Once I had a serial, we were in business. Microsoft uses the same algorithm for all their products (Xbox 360, Kinetic, Surface, Surface 2) so I made a script that popped-out
serial numbers. Jay absolutely loved me. The majority were working — 1150 true serials from a
single original one.
It’s not even a big script, simply twenty lines of code. All I’m doing is messing around with ones and zeroes and Jay would sell the replacement consoles for twenty dollars a pop. I sold the serials individually. People pay money for just a bunch of numbers. Can you believe that?
I didn’t have to do anything, only write the programs and in came the money. Jay paid me fifteen percent of the earnings and on top of that a free Xbox One.
I can guarantee companies like Microsoft know what’s going on. But how can they combat something like this? It’s not a flawed system, it’s just easy to mislead customer service. For example: If a customer is on a business trip in another country and needs a replacement because their laptop broke, they can call up the company and say: “Hey, I’m in England right now, I need a replacement”. Or even better: “I’m about to go to England, and I need a replacement before I leave”.
You ‘d have to go through all the different checks and when Microsoft or Dell or Apple is sure everything is real, they’ll send you a new laptop before they even get the old one back. They are concerned the customer is trapped and can’t do anything. He or she doesn’t have time to get a new laptop and is definitely not going to pay for another. SE’ers are the guys that get through all these check points and walk out with five Macbooks.
Tricking Microsoft into giving us those Xbox Ones was the biggest thing me and Jay ever social engineered. Now we mostly browse around the forum talking about the things that get posted. But we’re not doing it much anymore. We became good friends in real life, which is something rare in the SEing world. I’m still just a regular member and that means I’m not allowed on the VIP section where the higher up methods get posted, or projects that need a lot of collaboration. At the moment I’m sending in my application though. You don’t need to prove all the things you’ve SE’ed to be considered. You simply need to show what you’ve been contributing.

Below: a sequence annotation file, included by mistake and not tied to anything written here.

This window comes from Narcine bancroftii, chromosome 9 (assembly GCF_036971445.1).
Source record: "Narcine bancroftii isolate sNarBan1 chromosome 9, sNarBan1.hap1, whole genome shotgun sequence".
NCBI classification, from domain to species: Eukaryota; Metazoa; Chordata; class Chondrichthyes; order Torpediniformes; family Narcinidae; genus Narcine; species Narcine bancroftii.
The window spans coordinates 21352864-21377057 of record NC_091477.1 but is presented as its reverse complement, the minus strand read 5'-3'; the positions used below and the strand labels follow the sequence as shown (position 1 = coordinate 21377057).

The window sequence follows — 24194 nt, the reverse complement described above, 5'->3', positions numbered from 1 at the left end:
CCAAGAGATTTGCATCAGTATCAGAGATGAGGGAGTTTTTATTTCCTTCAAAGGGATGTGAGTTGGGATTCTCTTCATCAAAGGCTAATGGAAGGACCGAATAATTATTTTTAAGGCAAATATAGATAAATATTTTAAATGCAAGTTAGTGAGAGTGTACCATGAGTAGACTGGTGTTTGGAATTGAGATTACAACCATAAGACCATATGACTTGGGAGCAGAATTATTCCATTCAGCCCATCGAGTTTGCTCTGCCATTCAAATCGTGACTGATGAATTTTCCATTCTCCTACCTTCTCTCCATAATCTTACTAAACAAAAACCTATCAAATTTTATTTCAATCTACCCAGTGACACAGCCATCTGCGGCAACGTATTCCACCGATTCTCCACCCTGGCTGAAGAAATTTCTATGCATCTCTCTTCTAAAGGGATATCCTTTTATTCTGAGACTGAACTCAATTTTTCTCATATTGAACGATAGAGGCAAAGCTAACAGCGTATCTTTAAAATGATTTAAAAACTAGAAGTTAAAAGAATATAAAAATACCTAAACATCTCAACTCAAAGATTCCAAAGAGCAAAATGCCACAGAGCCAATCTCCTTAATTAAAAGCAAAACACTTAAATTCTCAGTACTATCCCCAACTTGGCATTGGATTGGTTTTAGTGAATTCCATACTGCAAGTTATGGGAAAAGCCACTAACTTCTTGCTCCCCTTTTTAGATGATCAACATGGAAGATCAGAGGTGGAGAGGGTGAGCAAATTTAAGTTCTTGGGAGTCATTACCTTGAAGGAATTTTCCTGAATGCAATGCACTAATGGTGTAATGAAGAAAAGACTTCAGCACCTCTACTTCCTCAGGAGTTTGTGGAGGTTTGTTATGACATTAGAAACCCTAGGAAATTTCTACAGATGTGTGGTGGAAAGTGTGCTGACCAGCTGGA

A big part of the philosophy behind SE’ing is not to go against individuals but target large
companies. How much money does Microsoft have? Enough to give out a shit ton of free Xboxes
without even making a dent. Sometimes people post on how you can get for free stuff from
small companies, but people will reply that they don’t want it. Why put a small sized company out of business? Amazon on the other hand is an easy target. Order a flash drive from
their website right now, wait it for it to show up, and then call and say it never showed. They’ll
send you your money back without even changing the order. I did this with my school books
because I couldn’t afford them. It’s referred to as refunding, and it isn’t even considered SE’ing anymore because of how simple it is.
I’m currently in college studying computer science. Some of my friends at university know what I do, but I see very little reason to let those who don’t in on the SEing world. Occasionally I might
drop information on how to get certain things for free. It helps everyone out. Recently a friend of
mine’s Xbox 360 broke so me and Jay sent her a nice surprise in the mail.
In the future I see myself in a position where I don’t need to get free stuff from companies, where I can support myself financially, and am a college graduate and who is a professional in the field of programming. I learned a lot from Jay and the community I’m a part of. Even at my
student job in a sandwich bar, if people complain about their food taking too long, I give them a
free cookie. We sell them for fifty cents but in reality they cost us next to nothing. I’m good with
customers; I know how to keep them happy. I attribute a lot of this to the fact that I kinda know
how to social engineer. And hey, it never hurts to be social.